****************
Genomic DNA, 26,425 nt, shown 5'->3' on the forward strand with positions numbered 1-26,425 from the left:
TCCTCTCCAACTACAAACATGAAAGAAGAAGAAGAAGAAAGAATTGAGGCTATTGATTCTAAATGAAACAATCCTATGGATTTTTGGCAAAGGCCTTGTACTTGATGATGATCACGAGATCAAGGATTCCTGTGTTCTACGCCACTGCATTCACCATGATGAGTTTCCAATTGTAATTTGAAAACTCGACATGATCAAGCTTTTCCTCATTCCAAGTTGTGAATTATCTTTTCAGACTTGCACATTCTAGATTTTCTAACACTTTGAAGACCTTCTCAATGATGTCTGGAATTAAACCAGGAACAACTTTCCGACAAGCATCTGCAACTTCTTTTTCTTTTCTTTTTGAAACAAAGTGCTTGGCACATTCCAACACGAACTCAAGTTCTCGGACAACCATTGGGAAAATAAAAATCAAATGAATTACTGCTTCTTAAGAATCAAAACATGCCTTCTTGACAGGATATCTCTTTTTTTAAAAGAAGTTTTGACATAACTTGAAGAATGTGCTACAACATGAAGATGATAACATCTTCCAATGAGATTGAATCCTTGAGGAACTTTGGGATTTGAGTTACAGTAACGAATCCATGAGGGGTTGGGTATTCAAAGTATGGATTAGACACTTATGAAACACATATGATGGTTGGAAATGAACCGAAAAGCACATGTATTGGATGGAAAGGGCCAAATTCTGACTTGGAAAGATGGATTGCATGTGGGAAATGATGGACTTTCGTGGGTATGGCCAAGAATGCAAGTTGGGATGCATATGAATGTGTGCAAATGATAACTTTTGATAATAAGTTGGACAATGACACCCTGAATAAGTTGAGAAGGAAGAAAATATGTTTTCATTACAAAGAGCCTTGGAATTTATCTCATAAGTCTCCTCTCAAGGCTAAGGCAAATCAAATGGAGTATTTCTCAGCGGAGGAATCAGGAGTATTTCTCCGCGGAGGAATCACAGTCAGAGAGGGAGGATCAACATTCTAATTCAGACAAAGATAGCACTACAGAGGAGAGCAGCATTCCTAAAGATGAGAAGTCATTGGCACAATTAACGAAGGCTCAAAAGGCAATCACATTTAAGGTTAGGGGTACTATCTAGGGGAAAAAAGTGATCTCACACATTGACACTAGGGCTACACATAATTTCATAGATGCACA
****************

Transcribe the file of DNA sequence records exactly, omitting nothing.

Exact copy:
Genomic DNA, 26,425 nt, shown 5'->3' on the forward strand with positions numbered 1-26,425 from the left:
TCCTCTCCAACTACAAACATGAAAGAAGAAGAAGAAGAAAGAATTGAGGCTATTGATTCTAAATGAAACAATCCTATGGATTTTTGGCAAAGGCCTTGTACTTGATGATGATCACGAGATCAAGGATTCCTGTGTTCTACGCCACTGCATTCACCATGATGAGTTTCCAATTGTAATTTGAAAACTCGACATGATCAAGCTTTTCCTCATTCCAAGTTGTGAATTATCTTTTCAGACTTGCACATTCTAGATTTTCTAACACTTTGAAGACCTTCTCAATGATGTCTGGAATTAAACCAGGAACAACTTTCCGACAAGCATCTGCAACTTCTTTTTCTTTTCTTTTTGAAACAAAGTGCTTGGCACATTCCAACACGAACTCAAGTTCTCGGACAACCATTGGGAAAATAAAAATCAAATGAATTACTGCTTCTTAAGAATCAAAACATGCCTTCTTGACAGGATATCTCTTTTTTTAAAAGAAGTTTTGACATAACTTGAAGAATGTGCTACAACATGAAGATGATAACATCTTCCAATGAGATTGAATCCTTGAGGAACTTTGGGATTTGAGTTACAGTAACGAATCCATGAGGGGTTGGGTATTCAAAGTATGGATTAGACACTTATGAAACACATATGATGGTTGGAAATGAACCGAAAAGCACATGTATTGGATGGAAAGGGCCAAATTCTGACTTGGAAAGATGGATTGCATGTGGGAAATGATGGACTTTCGTGGGTATGGCCAAGAATGCAAGTTGGGATGCATATGAATGTGTGCAAATGATAACTTTTGATAATAAGTTGGACAATGACACCCTGAATAAGTTGAGAAGGAAGAAAATATGTTTTCATTACAAAGAGCCTTGGAATTTATCTCATAAGTCTCCTCTCAAGGCTAAGGCAAATCAAATGGAGTATTTCTCAGCGGAGGAATCAGGAGTATTTCTCCGCGGAGGAATCACAGTCAGAGAGGGAGGATCAACATTCTAATTCAGACAAAGATAGCACTACAGAGGAGAGCAGCATTCCTAAAGATGAGAAGTCATTGGCACAATTAACGAAGGCTCAAAAGGCAATCACATTTAAGGTTAGGGGTACTATCTAGGGGAAAAAAGTGATCTCACACATTGACACTAGGGCTACACATAATTTCATAGATGCACA